More antisemitic terrorists convicted
Three Birmingham men, Irfan Naseer, 31, Irfan Khalid, 27, and Ashik Ali, 27, have been found guilty at Woolwich Crown Court of being “central figures” in a large scale terrorist plot.
CST welcomes the guilty verdict in this trial, but the terrorists’ suggestion of a gun attack against a synagogue, is yet another disturbing example of would-be antisemitic terrorism here in Britain. This is the third recent case in which terrorists have contemplated British Jews amongst other UK targets, the others being an al-Qaeda plot of 2011 and the Stock Exchange plot of 2010. Worse still, it follows last year’s Khans case in which a marrried couple solely targeted the Jewish community of North Manchester.
In Britain, terrorism threatens all of society. We are all at equal risk when using public places, such as transport hubs or famous buildings – but these cases demonstrate that British Jews face an additional level of threat, due to the sheer number of terrorists who regard Jews as amongst the priority targets for their actions. Last year’s dreadful attack against a Jewish school in Toulouse shows where this hatred can lead.
CST will continue to work with all of our Jewish community, Government, the Police and the rest of society, including other minority groups, to lessen the threat of terrorism against us all.
The three Birmingham men were found guilty of 12 counts of preparing acts of terrorism (between December 2010 and their arrest in September 2011).
The jury heard that Naseer and Khalid had received training from al-Qaeda contacts in Pakistan – and had recorded martyrdom videos there before returning to the UK. They recruited others and collected thousands of pounds whilst posing as charity workers.
Naseer helped send four other Birmingham men to Pakistan for training. All four had already pleaded guilty to preparing for acts of terrorism: Ishaaq Hussain, 21, Shahid Khan, 21, Naweed Ali, 25, and Khobaib Hussain, 22.
Two other Birmingham men who were part of Naseer and Khalid’s plans, Rahin Ahmed, 27, and Mujahid Hussain, 21, have also already pleaded guilty.
In October 2012, CST Blog noted of the three men convicted today:
Conversations between them and others were secretly recorded by the police.
In one Naseer, who is known as Chubbs, talks about other methods of killing people he was taught about while allegedly undergoing terror training in Pakistan.
…He added: “Even if we can’t make a bomb, get guns yeah from the black geezers, Africans and charge in some like synagogue or charge in different places.”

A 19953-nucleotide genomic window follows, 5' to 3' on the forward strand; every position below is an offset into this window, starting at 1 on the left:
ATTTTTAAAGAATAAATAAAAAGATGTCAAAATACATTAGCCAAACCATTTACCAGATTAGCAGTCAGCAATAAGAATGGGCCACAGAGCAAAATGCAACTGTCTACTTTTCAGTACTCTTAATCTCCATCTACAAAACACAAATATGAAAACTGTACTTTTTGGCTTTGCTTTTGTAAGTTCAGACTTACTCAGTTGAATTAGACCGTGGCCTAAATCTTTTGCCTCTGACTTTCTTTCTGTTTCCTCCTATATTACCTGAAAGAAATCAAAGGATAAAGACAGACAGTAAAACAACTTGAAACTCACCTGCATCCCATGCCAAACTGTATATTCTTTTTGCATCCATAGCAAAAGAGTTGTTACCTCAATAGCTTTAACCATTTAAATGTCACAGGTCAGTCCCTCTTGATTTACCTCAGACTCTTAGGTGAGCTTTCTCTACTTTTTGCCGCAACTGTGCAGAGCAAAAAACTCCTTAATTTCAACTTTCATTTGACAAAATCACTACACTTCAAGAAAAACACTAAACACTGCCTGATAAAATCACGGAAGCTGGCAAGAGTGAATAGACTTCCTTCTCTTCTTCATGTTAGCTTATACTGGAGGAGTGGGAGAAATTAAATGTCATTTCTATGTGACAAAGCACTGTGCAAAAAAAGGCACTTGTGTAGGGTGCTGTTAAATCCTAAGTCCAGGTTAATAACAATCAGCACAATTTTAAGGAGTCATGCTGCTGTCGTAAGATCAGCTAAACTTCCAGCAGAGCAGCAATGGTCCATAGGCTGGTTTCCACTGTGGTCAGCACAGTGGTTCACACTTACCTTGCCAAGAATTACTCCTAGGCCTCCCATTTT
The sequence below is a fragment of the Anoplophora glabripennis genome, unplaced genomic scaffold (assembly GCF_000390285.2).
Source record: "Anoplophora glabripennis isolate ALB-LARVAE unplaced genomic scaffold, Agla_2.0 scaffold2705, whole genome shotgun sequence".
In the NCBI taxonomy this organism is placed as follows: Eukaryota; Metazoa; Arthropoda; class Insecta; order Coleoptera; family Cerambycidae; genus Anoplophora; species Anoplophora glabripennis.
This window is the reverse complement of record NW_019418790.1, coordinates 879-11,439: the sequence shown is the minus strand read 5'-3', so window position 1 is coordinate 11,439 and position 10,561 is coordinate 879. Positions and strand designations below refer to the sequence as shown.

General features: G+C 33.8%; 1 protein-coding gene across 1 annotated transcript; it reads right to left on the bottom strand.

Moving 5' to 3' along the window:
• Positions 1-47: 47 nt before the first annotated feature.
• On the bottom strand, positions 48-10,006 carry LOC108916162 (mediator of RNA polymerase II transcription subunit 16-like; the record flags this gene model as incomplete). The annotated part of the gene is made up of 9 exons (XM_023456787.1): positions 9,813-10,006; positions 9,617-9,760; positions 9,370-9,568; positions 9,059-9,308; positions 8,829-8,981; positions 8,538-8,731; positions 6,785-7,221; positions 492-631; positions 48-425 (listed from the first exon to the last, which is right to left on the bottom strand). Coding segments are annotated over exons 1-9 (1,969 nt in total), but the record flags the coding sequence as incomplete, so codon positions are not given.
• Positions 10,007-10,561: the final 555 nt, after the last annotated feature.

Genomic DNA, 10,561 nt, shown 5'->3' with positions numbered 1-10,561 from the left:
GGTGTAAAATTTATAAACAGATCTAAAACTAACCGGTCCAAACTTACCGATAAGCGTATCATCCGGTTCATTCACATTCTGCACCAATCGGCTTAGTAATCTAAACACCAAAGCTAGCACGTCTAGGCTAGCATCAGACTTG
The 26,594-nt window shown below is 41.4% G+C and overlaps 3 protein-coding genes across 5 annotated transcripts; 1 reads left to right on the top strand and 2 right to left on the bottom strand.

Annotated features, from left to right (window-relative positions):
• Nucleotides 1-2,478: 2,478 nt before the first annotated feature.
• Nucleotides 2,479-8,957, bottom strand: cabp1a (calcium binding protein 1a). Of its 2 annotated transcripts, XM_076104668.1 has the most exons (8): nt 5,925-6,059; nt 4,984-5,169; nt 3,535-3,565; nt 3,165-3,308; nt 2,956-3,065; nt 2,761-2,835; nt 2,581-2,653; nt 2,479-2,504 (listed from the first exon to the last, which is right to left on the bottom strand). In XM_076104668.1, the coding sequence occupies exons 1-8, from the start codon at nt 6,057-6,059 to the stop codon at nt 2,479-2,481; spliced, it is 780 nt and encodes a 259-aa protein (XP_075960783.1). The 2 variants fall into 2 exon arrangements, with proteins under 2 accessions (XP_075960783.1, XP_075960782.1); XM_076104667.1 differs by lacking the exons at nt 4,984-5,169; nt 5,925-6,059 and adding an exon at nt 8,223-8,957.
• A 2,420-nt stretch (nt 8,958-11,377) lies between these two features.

Summaries of other recent antisemitic terrorist cases:
A married couple from Oldham, Mohammed and Shasta Khan, self-radicalised over the Internet and started constructing home made explosives, following Al Qaeda instructions, “How to make a bomb in the kitchen of your mom”. They made at least 11 hostile reconaissance trips to Jewish neighbourhoods in North Manchester, stopping once outside a Jewish building, the husband saying “we must kill them all”. The plot was only uncovered by chance after Police were called to a domestic incident involving the husband and his father-in-law.
Mohammed Khan pleaded guilty. In July 2012, Shasta Khan was found guilty after a trial.
In July 2012, it was publicly revealed that an Al Qaeda leader in East Africa had been shot dead in June 2011 at a roadblock in Somalia. Plans were found in his car relating to possible UK terror attacks, including against London Jews, perhaps during the Chanukah festival. The attackers planned a “heavy blow”, with “maximum casualties”, in Golders Green and Stamford Hill, areas they said had “tens of thousands of Jews crammed into a small area”.
In February 2012, nine British Jihadists were convicted of plotting a bombing campaign against a range of targets, including the Stock Exchange. One list of potential targets included the names and addresses of two British rabbis and their synagogues.
For further details of antisemitic terrorism from 1968 to 2010, see CST’s report, “Terrorist Incidents Against Jewish Communities and Israeli Citizens Abroad 1968-2010″. The full pdf is here and the summary is here.